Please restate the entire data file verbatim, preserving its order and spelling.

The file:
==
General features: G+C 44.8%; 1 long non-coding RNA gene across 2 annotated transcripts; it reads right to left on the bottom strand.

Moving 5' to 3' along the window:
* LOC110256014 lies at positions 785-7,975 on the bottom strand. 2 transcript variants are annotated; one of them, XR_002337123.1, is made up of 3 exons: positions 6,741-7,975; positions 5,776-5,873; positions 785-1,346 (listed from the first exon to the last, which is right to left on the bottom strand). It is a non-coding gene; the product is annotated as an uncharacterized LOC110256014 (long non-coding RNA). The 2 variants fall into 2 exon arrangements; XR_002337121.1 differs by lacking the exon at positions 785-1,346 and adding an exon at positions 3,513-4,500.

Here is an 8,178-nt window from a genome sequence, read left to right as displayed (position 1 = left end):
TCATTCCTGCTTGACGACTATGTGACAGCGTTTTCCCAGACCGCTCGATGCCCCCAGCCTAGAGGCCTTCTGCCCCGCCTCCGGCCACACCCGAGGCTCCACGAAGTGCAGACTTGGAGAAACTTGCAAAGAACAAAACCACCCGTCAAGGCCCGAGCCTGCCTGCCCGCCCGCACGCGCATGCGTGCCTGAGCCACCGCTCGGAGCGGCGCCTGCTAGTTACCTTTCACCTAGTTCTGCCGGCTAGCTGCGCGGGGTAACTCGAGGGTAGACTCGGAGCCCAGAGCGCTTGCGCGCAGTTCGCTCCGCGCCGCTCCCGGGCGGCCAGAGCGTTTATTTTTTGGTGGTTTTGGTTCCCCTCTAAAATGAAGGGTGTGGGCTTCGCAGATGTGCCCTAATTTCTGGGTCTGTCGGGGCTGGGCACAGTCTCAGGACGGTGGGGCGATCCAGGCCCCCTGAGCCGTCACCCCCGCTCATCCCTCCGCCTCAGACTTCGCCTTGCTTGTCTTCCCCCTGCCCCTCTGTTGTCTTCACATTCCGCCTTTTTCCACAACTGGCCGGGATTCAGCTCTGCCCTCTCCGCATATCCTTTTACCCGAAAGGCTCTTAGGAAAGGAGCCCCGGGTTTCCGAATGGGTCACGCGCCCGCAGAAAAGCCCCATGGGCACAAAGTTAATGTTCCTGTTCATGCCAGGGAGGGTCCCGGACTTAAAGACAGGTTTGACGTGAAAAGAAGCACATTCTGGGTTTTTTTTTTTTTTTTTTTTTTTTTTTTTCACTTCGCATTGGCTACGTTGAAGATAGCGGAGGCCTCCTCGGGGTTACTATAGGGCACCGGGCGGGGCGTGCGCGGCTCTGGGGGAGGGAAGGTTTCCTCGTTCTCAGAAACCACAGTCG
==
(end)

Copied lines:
General features: G+C 44.8%; 1 long non-coding RNA gene across 2 annotated transcripts; it reads right to left on the bottom strand.

Moving 5' to 3' along the window:
* LOC110256014 lies at positions 785-7,975 on the bottom strand. 2 transcript variants are annotated; one of them, XR_002337123.1, is made up of 3 exons: positions 6,741-7,975; positions 5,776-5,873; positions 785-1,346 (listed from the first exon to the last, which is right to left on the bottom strand). It is a non-coding gene; the product is annotated as an uncharacterized LOC110256014 (long non-coding RNA). The 2 variants fall into 2 exon arrangements; XR_002337121.1 differs by lacking the exon at positions 785-1,346 and adding an exon at positions 3,513-4,500.

Here is an 8,178-nt window from a genome sequence, read left to right as displayed (position 1 = left end):
TCATTCCTGCTTGACGACTATGTGACAGCGTTTTCCCAGACCGCTCGATGCCCCCAGCCTAGAGGCCTTCTGCCCCGCCTCCGGCCACACCCGAGGCTCCACGAAGTGCAGACTTGGAGAAACTTGCAAAGAACAAAACCACCCGTCAAGGCCCGAGCCTGCCTGCCCGCCCGCACGCGCATGCGTGCCTGAGCCACCGCTCGGAGCGGCGCCTGCTAGTTACCTTTCACCTAGTTCTGCCGGCTAGCTGCGCGGGGTAACTCGAGGGTAGACTCGGAGCCCAGAGCGCTTGCGCGCAGTTCGCTCCGCGCCGCTCCCGGGCGGCCAGAGCGTTTATTTTTTGGTGGTTTTGGTTCCCCTCTAAAATGAAGGGTGTGGGCTTCGCAGATGTGCCCTAATTTCTGGGTCTGTCGGGGCTGGGCACAGTCTCAGGACGGTGGGGCGATCCAGGCCCCCTGAGCCGTCACCCCCGCTCATCCCTCCGCCTCAGACTTCGCCTTGCTTGTCTTCCCCCTGCCCCTCTGTTGTCTTCACATTCCGCCTTTTTCCACAACTGGCCGGGATTCAGCTCTGCCCTCTCCGCATATCCTTTTACCCGAAAGGCTCTTAGGAAAGGAGCCCCGGGTTTCCGAATGGGTCACGCGCCCGCAGAAAAGCCCCATGGGCACAAAGTTAATGTTCCTGTTCATGCCAGGGAGGGTCCCGGACTTAAAGACAGGTTTGACGTGAAAAGAAGCACATTCTGGGTTTTTTTTTTTTTTTTTTTTTTTTTTTTTCACTTCGCATTGGCTACGTTGAAGATAGCGGAGGCCTCCTCGGGGTTACTATAGGGCACCGGGCGGGGCGTGCGCGGCTCTGGGGGAGGGAAGGTTTCCTCGTTCTCAGAAACCACAGTCG